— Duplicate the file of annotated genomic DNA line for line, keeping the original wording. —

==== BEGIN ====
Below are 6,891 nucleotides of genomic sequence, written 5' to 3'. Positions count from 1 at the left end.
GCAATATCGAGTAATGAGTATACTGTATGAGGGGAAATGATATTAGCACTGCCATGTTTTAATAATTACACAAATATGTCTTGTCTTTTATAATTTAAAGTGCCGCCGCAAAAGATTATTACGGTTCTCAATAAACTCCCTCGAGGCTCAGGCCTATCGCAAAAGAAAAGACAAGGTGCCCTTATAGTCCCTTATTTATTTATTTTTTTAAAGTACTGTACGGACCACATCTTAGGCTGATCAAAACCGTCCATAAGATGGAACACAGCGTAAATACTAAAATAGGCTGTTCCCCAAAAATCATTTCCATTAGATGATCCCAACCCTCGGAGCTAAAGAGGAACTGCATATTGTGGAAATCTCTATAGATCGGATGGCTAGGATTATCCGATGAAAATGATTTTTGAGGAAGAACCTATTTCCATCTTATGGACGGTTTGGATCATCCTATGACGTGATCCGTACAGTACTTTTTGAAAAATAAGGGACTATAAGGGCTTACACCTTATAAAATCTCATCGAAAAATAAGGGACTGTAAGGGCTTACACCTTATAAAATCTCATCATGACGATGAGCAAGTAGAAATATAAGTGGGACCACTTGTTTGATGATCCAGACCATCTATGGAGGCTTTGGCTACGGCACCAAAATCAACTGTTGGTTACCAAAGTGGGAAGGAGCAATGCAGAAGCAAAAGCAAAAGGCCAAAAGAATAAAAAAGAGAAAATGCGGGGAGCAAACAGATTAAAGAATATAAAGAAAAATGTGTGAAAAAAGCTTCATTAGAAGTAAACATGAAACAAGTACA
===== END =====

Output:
Below are 6,891 nucleotides of genomic sequence, written 5' to 3'. Positions count from 1 at the left end.
GCAATATCGAGTAATGAGTATACTGTATGAGGGGAAATGATATTAGCACTGCCATGTTTTAATAATTACACAAATATGTCTTGTCTTTTATAATTTAAAGTGCCGCCGCAAAAGATTATTACGGTTCTCAATAAACTCCCTCGAGGCTCAGGCCTATCGCAAAAGAAAAGACAAGGTGCCCTTATAGTCCCTTATTTATTTATTTTTTTAAAGTACTGTACGGACCACATCTTAGGCTGATCAAAACCGTCCATAAGATGGAACACAGCGTAAATACTAAAATAGGCTGTTCCCCAAAAATCATTTCCATTAGATGATCCCAACCCTCGGAGCTAAAGAGGAACTGCATATTGTGGAAATCTCTATAGATCGGATGGCTAGGATTATCCGATGAAAATGATTTTTGAGGAAGAACCTATTTCCATCTTATGGACGGTTTGGATCATCCTATGACGTGATCCGTACAGTACTTTTTGAAAAATAAGGGACTATAAGGGCTTACACCTTATAAAATCTCATCGAAAAATAAGGGACTGTAAGGGCTTACACCTTATAAAATCTCATCATGACGATGAGCAAGTAGAAATATAAGTGGGACCACTTGTTTGATGATCCAGACCATCTATGGAGGCTTTGGCTACGGCACCAAAATCAACTGTTGGTTACCAAAGTGGGAAGGAGCAATGCAGAAGCAAAAGCAAAAGGCCAAAAGAATAAAAAAGAGAAAATGCGGGGAGCAAACAGATTAAAGAATATAAAGAAAAATGTGTGAAAAAAGCTTCATTAGAAGTAAACATGAAACAAGTACA